Wednesday, March 20, 2013

Inciting Incident and Story Worthy Problem as Conflict: Can You Tell the Difference?

The Inciting Incident
The Initial Surface Problem
The Story Worthy Problem. 

These are all examples of conflict, but they do different things. Use them in the wrong place and your story is dead in the water.

I've started reading Les Edgerton's Hooked.

I know what a hook is. I understand the concept. I also understand that hooks come in many shapes  . . .

 and sizes. 

(now that I think about it, the items in the last two images, along with having hooks, could also be considered lures--but that's a whole other topic) My point being that hooks don't always have to be in-your-face explosive to be effective.

Thus I was reluctant to buy and read a book devoted entirely to openings. Well, I'm about a fourth of the way into it and I already want to talk about it. In fact, I applied what I've learned so far and created an exercise we can share.

But first, some definitions, from Les Edgerton, (so we're all on the same page:)

  • The inciting incident is the event that creates the character’s initial surface problem and introduces the first inklings of the story-worthy problem.
  • This is the action part of the story, the part that is plot-based. This happens to the protagonist then she does this to resolve it then this and so on.
  • The inciting incident is NOT the protagonist’s current situation, no matter how deplorable or dramatic it may be.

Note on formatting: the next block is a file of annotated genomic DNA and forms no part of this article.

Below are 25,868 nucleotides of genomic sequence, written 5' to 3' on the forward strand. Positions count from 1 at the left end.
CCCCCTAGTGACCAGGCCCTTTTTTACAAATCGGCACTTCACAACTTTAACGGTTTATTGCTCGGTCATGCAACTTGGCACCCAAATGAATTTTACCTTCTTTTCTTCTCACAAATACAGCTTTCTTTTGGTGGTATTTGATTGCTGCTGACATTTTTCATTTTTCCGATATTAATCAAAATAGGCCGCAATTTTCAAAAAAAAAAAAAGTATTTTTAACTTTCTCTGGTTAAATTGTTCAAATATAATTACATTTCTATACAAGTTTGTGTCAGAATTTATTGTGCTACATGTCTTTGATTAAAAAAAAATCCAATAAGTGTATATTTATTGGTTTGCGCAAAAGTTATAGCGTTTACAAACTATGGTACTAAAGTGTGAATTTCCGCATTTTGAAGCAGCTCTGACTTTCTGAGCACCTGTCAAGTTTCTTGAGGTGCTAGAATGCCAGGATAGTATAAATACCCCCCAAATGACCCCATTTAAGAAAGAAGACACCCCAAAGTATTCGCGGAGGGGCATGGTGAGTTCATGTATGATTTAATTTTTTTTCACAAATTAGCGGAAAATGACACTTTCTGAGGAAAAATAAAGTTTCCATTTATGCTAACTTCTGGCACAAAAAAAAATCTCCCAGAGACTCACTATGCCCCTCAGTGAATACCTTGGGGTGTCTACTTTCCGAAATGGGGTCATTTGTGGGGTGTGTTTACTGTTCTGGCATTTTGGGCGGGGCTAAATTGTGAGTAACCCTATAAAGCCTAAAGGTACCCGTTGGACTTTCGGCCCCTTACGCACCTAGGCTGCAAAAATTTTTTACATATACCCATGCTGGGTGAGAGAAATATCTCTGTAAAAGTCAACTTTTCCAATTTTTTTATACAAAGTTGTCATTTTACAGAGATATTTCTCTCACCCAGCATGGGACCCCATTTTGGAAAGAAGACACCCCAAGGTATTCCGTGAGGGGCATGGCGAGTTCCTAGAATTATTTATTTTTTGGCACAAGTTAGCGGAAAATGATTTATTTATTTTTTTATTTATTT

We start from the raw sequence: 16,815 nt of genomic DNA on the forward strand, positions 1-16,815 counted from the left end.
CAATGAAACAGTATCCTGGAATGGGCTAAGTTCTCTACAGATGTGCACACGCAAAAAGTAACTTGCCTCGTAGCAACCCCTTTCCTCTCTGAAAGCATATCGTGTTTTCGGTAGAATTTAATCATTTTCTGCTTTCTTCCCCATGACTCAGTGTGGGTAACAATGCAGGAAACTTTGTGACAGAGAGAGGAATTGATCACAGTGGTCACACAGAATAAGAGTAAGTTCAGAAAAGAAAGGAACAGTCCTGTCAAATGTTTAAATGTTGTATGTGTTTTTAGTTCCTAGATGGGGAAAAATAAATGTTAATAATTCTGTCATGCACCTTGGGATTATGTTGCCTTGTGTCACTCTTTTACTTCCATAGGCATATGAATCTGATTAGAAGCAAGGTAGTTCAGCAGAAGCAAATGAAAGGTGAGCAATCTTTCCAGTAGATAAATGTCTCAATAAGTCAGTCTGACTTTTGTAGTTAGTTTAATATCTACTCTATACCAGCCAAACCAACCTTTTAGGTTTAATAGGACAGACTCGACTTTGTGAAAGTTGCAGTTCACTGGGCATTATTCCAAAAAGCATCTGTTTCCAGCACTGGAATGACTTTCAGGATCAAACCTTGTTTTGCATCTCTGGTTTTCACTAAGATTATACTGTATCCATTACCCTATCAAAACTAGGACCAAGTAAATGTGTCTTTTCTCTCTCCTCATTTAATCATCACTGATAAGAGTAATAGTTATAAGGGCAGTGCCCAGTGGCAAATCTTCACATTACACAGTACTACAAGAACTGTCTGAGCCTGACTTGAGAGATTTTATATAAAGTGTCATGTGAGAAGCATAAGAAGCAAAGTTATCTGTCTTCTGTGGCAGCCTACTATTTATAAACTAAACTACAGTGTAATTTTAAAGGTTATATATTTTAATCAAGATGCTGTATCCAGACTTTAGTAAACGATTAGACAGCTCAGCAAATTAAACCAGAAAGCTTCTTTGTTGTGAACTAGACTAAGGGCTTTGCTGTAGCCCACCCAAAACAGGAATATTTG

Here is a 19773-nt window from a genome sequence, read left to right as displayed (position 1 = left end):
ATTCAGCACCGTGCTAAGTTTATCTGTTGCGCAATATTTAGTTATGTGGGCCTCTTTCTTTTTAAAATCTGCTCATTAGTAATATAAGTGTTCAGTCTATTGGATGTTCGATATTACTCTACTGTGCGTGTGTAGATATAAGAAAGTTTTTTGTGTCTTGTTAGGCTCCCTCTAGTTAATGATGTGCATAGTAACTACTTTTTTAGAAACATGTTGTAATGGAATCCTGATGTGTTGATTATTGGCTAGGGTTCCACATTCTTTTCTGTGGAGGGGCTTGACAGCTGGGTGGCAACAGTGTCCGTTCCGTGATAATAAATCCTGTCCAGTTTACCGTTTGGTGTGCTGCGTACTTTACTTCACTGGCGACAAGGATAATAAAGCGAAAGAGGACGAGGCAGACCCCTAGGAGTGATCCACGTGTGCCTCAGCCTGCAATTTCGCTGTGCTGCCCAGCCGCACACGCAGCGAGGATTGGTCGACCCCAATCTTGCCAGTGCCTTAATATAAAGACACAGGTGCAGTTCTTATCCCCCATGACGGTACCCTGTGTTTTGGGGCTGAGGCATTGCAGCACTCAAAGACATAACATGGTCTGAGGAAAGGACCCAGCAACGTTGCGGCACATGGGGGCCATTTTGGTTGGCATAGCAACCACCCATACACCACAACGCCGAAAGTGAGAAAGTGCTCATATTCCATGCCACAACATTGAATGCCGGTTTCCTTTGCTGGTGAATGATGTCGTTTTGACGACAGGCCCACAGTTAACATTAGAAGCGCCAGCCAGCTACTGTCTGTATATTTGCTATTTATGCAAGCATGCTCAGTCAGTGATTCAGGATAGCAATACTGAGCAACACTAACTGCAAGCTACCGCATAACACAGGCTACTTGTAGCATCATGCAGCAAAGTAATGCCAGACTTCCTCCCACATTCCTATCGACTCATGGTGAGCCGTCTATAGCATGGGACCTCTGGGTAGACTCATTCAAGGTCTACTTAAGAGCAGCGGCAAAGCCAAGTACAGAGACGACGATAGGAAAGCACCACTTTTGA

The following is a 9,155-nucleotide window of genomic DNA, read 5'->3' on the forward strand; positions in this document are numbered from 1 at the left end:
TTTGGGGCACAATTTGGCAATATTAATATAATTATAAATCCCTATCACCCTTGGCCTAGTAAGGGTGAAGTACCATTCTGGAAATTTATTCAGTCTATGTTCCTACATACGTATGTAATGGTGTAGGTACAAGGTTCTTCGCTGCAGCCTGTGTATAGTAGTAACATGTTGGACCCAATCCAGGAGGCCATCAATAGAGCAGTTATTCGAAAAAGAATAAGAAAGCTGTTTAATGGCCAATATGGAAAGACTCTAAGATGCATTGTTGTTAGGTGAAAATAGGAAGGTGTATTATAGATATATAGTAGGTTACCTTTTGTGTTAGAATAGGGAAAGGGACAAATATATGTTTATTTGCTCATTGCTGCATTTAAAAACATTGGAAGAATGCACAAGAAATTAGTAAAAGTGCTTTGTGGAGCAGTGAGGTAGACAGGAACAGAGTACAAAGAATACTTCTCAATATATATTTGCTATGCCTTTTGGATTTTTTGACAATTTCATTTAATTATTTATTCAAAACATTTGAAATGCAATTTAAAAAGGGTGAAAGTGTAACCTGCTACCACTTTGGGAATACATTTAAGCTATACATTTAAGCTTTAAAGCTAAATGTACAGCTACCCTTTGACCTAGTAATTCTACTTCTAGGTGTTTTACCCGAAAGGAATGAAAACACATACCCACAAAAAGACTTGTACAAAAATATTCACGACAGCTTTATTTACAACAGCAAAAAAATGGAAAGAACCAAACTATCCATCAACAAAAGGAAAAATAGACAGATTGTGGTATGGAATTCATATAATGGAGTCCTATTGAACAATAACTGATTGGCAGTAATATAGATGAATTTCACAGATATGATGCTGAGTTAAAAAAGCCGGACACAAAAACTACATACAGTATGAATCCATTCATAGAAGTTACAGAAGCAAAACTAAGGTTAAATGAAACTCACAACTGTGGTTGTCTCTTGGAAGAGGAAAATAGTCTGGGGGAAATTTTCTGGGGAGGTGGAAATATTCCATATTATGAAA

• The Inciting Incident is what alters the day to day existence (or situation). This can be something large and obvious or small and subtle.
IMO, small and subtle is usually more powerful.

  • This is the problem that occurs as a direct result of the inciting incident. And while it may seem at  first glance that solving this problem is what the story is really all about, it’s not.
  • Every story is ultimately about solving the deeper, more complicated story-worthy problem.
  • The inciting incident sets the stage for the story-worthy problem, which functions just beneath the surface of the story on a more psychological level. Consider it the driving force behind the initial surface problem as it’s ultimately what the protagonist must reconcile at the end of the story. 
  • A true story-worthy problem is closely associated with the protagonist’s inner self, while a surface problem is merely symptomatic, a derivative of that larger problem. 
  • The inciting incident introduces this problem by either bringing to the forefront a buried problem or creating a new one, thus beginning the gradual revealing process that will encompass the rest of the story as the protagonist’s—and the reader’s—understanding of the true nature of story-worthy problem deepens.
Les also gives us a great example of subtle conflict and overt conflict, using the movie Thelma and Louise: